I would have to go with ie7.
    It's a newer version. None the less I prefer firefox. It's much better.
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  • Profile picture of the author Andre Wally
    IE is not "making it" today, the best thing for you to do, especially if you are designing webpages. I would recommend Firefox, Chrome or even Opera, they are more secure than IE and have more to offer.
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    • Profile picture of the author ziffgone
      One major thing to remember when coding for any version of IE, and if it's forgotten you will only experience headache, after headache, after headache, and that is the inclusion of a DocType. More info Here.

      I find that EVERY version of IE absolutely needs the DocType specified at the top of the web page in order to retain Standards Compliance, (specifically the "strict" DocTypes), otherwise IE seems to always fall back on it's default rendering engine, the "We'll do whatever the h*LL we feel like" engine.

      The best way to tell if your browser is rendering according to W3C Standards is to design your site using a DocType of the Strict variety. Once done, if you can remove that DocType tag from your web page, your design should not change, otherwise your browser is not defaulting to be Standards Compliant.

      I've designed sites viewing it in Firefox and have omitted the DocType accidentally. Site finished, or close to finished, I load it up in IE only to confounded by the mess it presents me. But as soon as I add the Strict DocType, everything renders normally, or close enough to normal only a few specific IE tweaks are needed.

      Originally Posted by mywebwork

      Now with the release of IE 8 is this even an issue?
      Absolutely, it's always an issue. The thing is, even though a new version of IE comes out, Microsoft doesn't include it in Windows Updates, only fixes for your current version. As such, many people aren't even aware a better, more secure version of their browser is out there. As a web developer, you are always attuned to this, but the everyday surfer, many of which don't even like computers, aren't aware of browser upgrades.

      As wayfarer says above, even though IE7 has been around for 3 years and now the IE8 Official release is out, approx. 25% of all web surfers are still using the deprecated IE6.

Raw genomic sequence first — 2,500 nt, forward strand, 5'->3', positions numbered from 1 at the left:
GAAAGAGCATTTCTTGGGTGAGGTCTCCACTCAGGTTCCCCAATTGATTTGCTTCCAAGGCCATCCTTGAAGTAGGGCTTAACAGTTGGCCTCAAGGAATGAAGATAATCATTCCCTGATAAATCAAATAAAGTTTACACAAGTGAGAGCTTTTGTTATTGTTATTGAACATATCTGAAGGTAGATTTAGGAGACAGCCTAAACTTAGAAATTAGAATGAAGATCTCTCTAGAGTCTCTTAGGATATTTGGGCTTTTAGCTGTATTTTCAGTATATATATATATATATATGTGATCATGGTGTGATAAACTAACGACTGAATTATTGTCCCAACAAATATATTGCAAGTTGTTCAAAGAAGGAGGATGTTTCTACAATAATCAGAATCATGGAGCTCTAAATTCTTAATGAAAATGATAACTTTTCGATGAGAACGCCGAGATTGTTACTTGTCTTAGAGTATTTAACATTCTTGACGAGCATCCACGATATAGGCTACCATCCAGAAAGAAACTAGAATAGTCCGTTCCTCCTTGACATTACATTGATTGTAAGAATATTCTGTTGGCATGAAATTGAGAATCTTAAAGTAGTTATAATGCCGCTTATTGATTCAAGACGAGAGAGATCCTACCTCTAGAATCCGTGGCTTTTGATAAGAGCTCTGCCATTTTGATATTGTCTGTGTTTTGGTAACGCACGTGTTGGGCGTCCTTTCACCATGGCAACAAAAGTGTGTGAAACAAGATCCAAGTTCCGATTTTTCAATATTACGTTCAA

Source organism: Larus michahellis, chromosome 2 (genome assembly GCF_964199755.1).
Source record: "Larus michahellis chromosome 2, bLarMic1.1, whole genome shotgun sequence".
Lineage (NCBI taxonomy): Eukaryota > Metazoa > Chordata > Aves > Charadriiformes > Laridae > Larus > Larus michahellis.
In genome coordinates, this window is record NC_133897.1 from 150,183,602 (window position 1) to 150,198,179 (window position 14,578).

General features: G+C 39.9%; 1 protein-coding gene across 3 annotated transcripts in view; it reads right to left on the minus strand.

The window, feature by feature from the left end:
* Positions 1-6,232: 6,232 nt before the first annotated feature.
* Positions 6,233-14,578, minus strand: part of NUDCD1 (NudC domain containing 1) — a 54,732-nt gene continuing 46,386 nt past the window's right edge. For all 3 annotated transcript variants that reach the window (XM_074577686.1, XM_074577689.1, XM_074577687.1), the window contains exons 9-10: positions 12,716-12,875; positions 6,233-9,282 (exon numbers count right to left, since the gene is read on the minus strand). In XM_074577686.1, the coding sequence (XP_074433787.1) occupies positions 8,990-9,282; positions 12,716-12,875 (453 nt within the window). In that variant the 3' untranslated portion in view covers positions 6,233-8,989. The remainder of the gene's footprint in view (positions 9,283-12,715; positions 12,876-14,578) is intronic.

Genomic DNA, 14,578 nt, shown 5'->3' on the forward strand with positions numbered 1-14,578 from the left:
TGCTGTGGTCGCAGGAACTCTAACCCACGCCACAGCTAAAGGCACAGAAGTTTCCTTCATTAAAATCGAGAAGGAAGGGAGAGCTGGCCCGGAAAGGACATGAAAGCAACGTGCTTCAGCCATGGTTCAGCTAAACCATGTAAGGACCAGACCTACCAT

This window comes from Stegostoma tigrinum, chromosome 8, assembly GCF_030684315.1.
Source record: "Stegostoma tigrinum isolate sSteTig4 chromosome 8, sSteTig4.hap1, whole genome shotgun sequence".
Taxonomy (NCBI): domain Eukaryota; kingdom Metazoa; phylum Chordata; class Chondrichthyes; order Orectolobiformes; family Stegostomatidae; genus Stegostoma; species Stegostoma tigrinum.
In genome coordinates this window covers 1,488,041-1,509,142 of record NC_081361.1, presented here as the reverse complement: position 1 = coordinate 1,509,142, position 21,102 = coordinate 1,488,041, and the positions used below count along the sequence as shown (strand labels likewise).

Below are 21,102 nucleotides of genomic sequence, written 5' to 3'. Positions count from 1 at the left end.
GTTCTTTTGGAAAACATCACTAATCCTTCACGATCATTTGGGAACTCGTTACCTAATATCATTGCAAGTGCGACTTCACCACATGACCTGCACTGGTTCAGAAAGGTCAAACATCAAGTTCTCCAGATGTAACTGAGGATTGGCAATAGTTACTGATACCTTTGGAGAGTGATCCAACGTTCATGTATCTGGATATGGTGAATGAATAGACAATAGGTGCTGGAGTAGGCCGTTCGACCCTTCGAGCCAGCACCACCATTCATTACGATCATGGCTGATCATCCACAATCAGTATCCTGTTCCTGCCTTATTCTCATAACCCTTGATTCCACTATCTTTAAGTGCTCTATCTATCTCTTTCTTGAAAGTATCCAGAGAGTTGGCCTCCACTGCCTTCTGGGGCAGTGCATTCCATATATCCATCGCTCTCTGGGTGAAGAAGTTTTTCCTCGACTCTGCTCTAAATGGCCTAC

I personally don't design for IE6 at all, in fact I think we as web developers, even though people generally don't like being told what to do, should detect the browser being used and if IE6 is found, display a warning instead of our pages. Something like "Microsoft no longer supports Internet Explorer 6, for your own safety and the safety of your network, we suggest you upgrade to IE7 or IE8" (linked references of course)

      That's my 2 cents.

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  • Profile picture of the author CaffeinatedWorld
    When it comes to browsers I think it's like this:

    SAFARI 4 - 100% standard complilant - very cool looking - very slow
    CHROME - Very cool, very fast, very buggy Still a lot of issues. And as for a browser using WEBKIT it has a lot of issues.
    OPERA - Fast - that's important On the other hand has many issues with more complex appliactions
    FIREFOX 3 - The ultimate solution - I personally prefer CHROME but FF3 is better
    IE7 - Crap - Hard to code for - sometimes does very strange things
    IE6 - When it comes to displaying websites besides the PNGFix I like it better then IE7.

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  • Profile picture of the author sodevrom
    In my oppinion IE6 should be upgraded asap to 7. Bouth are bad, but IE7 is a bit better than IE6. One of the reasons is that it has tabs native.
    I recommend using Opera. I have been using it for over 4 years now and it works great.

    Good luck
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    • Profile picture of the author HappyHeart
      There's a Dutch website that lists all people/companies who publicly have declared they stop supporting IE6: (meaning: we're quitting too)

      Does anyone know if there's a similar English initiative?
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  • Profile picture of the author GMatthers
    IE 7 works for me. But besides firefox punes all.
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  • Profile picture of the author GMatthers
    IE7 is better then ie6 offcourse it has tabbed browsing. but i preffer mozilla firefox
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    • Profile picture of the author jeniferdesauza
      Its fairly common for IE7 to prevent Movie Maker from working.(It always starts with an error message.)This was the case on my computer.I found that when Sony Picture Package1.5 and WinDVDCreator2 were installed along with IE7 this will always occur.I tried installing these programs on another person's laptop and the same thing happened.I uninstalled IE7 and run IE6 again.IE7 messes up HP Director too but there are fixes for that that do not involve uninstalling programs.
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  • Profile picture of the author unsmashed
    There is a workaround to display transparent PNG files in IE6 - it is a HTC file you need to link to.